The information on pork meat monitoring contained in the annual country reports, provided to EFSA by the Regional Health Services, includes the number of units tested (each unit corresponds to 25 g of tissue sample) and the number that resulted positive to Salmonella
in fresh meat (at the processing plant, at retail and at the slaughterhouse), in meat products raw but intended to be eaten cooked (at the processing plant and at retail) and occasionally, in raw but ready to be eaten raw meat products. The reports also specify the serotype when available. There is a low percentage of units positive to Salmonella
(<5% of total units tested). Similar to slaughter pigs, S
. Typhimurium has been detected every year (of the same period analyzed for pig status: 2008–2012), with the overall average prevalence of S.
Typhimurium during this period being less than 2%. However, one cannot deduce from these data how many constituted a positive sample according to the regulation that led to corrective action. Surveillance at the pig and pig meat sources is summarized in Figure 3
shows the most relevant results on food monitoring provided by SCIRI from 2014 to 2016. During this period 7.75% of the overall alerts were related to Salmonella
spp. presence in animal products; 0.39% of the information notifications were associated with Salmonella
spp. biological risk in Spanish animal products; and 0.22% of the border rejections were related to Salmonella
spp. presence in animal products.
3.4. Cases and Outbreak Investigation in Humans
summarizes the surveillance of Salmonella
in humans, which starts with the onset of clinical signs in a suspect patient.
Patients exhibiting diarrhea, fever, abdominal pain or vomiting who seek primary or specialist care at the local public outpatient health center or are admitted/referred to a hospital, are registered as “cases” if, in addition, Salmonella enterica (other than Typhi or Paratyphi) is confirmed in the laboratory by isolation in feces, clinical specimens (infected wound, etc.) or any sterile tissue / body fluid (blood, urine, etc.). An outbreak is defined as two or more Salmonella cases with a common source as background exposure. Besides the hospital and regional reference laboratories, the National Center of Microbiology, also at the ISCIII, is the Reference Laboratory for Salmonella and Shigella in Spain, and can provide deeper microbiological analyses than the other laboratories mentioned. ISCIII holds clinical information (symptoms onset and outcome), epidemiological data (outbreak association and outbreak identifier code) and microbiological variables (sample type and microbiological identification to serovar level). Information on hospitalized cases can be found in the hospitalizations Minimum Basic Data Set (MBDS) maintained since 1987 by the MSSSI. When Salmonella outbreaks are microbiologically confirmed to be of food origin, AECOSAN notifies it, when applicable, nationally through SCIRI and internationally through RASFF, ensuring the exchange of verified information and follow-up actions within a network of EU Member States.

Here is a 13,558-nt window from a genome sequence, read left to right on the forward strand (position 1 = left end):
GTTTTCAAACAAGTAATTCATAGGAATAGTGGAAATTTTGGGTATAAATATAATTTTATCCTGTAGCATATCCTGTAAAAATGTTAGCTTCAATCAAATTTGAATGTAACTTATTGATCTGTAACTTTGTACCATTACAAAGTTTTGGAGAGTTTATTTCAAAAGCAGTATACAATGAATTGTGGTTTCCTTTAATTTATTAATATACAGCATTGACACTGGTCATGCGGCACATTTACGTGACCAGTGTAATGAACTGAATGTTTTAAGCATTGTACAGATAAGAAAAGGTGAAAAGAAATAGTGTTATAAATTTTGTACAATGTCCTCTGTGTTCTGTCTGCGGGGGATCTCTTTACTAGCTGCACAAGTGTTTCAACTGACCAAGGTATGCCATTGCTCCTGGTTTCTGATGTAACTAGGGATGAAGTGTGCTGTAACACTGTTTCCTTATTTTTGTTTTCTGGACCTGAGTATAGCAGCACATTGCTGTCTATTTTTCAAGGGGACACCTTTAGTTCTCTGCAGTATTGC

During the year 2014, 13 of the 19 Spanish regions (55.5% of the overall population in the country) reported salmonellosis cases (7,295 in total). The number of regions reporting increased in 2015, with 15 regions (70.4% of the overall population in the country) notifying 9,069 cases to ISCIII (Table 5
shows the Salmonella
spp. serovars distribution reported by RENAVE.
The MBDS compiles information from more than 95% of the public/private hospitals and of 99% of the discharges in Spain, and in some regions 100%. Clinical information about severe cases of salmonellosis requiring hospitalization can be obtained from it. Hospitals confirm the cases in their own laboratory or by sending the sample to the national or the regional reference laboratories, but no detailed information of serotypes is provided in the dataset. The MBDS was launched in 1987, with constant improvement in the data collection. The last improvement was made in 2016 in which the dataset started to include ambulatory surgeries and procedures and switched to the 10th edition of the International Coding of Diseases (ICD-10) (Royal Decree 69/2015). Non-Typhi, non-Paratyphi Salmonella
diagnosis are coded under the ICD-10 code A02. Overall, there were 3526 recorded hospitalizations related to non-Typhi, non-Paratyphi Salmonella
in 2014 and in 2922 (82.9%) hospitalizations Salmonella
infection was the main diagnosis. In 2015, there were 3776 hospitalizations related to non-Typhi, non-Paratyphi Salmonella
and in 3185 (84.3%) hospitalizations Salmonella
infection was the main diagnosis (Table 1
The outbreaks dataset maintained by ISCIII contains further information about the outbreak including food item/s investigated. Outbreak information can also be linked to the individual patient’s information collected in the Notifiable Diseases database through the outbreak identifier code provided in both outbreaks and individual notifications. In 2014, 241 Salmonella
associated outbreaks involving 1681 individuals were notified by the regions to ISCIII (Table 1
). Among them, 249 (14.8%) were hospitalized and 7 (0.4%) died. Half of the outbreaks were caused by S.
Enteritidis (53.9%), followed by S.
Typhimurium (17%). In total, 73% (176/241) of the outbreaks were foodborne, one of the 176 transmitted by water. Some suspect food was identified in 72.7% of the outbreaks. Among suspect foods, the most commonly implicated food was the egg and its derivatives (68.8% of the outbreaks with food identification), followed at a great distance by meat and meat products (11.7%). In 2015, 281 Salmonella
associated outbreaks involving 1920 individuals were notified (Table 1
), 35 (1.8%) of them were hospitalized and 2 (0.1%) died. In 116 (77.3%) outbreaks the agent was S.